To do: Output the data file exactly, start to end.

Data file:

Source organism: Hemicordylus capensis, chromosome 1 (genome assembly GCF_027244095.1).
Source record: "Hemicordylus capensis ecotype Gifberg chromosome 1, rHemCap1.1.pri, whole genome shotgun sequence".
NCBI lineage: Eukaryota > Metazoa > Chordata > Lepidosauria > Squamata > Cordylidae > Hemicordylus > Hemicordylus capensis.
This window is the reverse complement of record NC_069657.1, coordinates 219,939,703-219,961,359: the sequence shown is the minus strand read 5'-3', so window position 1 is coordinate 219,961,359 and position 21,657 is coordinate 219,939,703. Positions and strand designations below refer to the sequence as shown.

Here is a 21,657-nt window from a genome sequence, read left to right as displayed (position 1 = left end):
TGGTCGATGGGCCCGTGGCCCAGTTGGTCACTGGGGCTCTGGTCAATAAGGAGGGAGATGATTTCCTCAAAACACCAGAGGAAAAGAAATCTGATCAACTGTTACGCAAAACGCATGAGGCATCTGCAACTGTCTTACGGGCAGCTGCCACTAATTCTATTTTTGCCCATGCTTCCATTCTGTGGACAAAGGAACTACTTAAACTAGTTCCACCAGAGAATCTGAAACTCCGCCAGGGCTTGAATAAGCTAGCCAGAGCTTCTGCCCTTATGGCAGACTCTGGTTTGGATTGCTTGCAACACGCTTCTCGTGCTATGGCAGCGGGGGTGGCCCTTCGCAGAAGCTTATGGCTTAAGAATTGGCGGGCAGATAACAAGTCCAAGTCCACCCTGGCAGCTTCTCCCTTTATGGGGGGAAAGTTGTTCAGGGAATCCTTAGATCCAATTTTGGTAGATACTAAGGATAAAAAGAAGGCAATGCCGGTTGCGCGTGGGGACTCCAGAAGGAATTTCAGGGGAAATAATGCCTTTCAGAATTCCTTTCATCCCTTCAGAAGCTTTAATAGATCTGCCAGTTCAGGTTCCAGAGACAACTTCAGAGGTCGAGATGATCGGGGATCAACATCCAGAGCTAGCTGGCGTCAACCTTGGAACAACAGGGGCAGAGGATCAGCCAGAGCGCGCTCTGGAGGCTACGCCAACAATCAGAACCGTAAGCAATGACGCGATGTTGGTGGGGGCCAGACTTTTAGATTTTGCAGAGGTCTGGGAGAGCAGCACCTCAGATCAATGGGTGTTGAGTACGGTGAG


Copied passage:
Source organism: Hemicordylus capensis, chromosome 1 (genome assembly GCF_027244095.1).
Source record: "Hemicordylus capensis ecotype Gifberg chromosome 1, rHemCap1.1.pri, whole genome shotgun sequence".
NCBI lineage: Eukaryota > Metazoa > Chordata > Lepidosauria > Squamata > Cordylidae > Hemicordylus > Hemicordylus capensis.
This window is the reverse complement of record NC_069657.1, coordinates 219,939,703-219,961,359: the sequence shown is the minus strand read 5'-3', so window position 1 is coordinate 219,961,359 and position 21,657 is coordinate 219,939,703. Positions and strand designations below refer to the sequence as shown.

Here is a 21,657-nt window from a genome sequence, read left to right as displayed (position 1 = left end):
TGGTCGATGGGCCCGTGGCCCAGTTGGTCACTGGGGCTCTGGTCAATAAGGAGGGAGATGATTTCCTCAAAACACCAGAGGAAAAGAAATCTGATCAACTGTTACGCAAAACGCATGAGGCATCTGCAACTGTCTTACGGGCAGCTGCCACTAATTCTATTTTTGCCCATGCTTCCATTCTGTGGACAAAGGAACTACTTAAACTAGTTCCACCAGAGAATCTGAAACTCCGCCAGGGCTTGAATAAGCTAGCCAGAGCTTCTGCCCTTATGGCAGACTCTGGTTTGGATTGCTTGCAACACGCTTCTCGTGCTATGGCAGCGGGGGTGGCCCTTCGCAGAAGCTTATGGCTTAAGAATTGGCGGGCAGATAACAAGTCCAAGTCCACCCTGGCAGCTTCTCCCTTTATGGGGGGAAAGTTGTTCAGGGAATCCTTAGATCCAATTTTGGTAGATACTAAGGATAAAAAGAAGGCAATGCCGGTTGCGCGTGGGGACTCCAGAAGGAATTTCAGGGGAAATAATGCCTTTCAGAATTCCTTTCATCCCTTCAGAAGCTTTAATAGATCTGCCAGTTCAGGTTCCAGAGACAACTTCAGAGGTCGAGATGATCGGGGATCAACATCCAGAGCTAGCTGGCGTCAACCTTGGAACAACAGGGGCAGAGGATCAGCCAGAGCGCGCTCTGGAGGCTACGCCAACAATCAGAACCGTAAGCAATGACGCGATGTTGGTGGGGGCCAGACTTTTAGATTTTGCAGAGGTCTGGGAGAGCAGCACCTCAGATCAATGGGTGTTGAGTACGGTGAG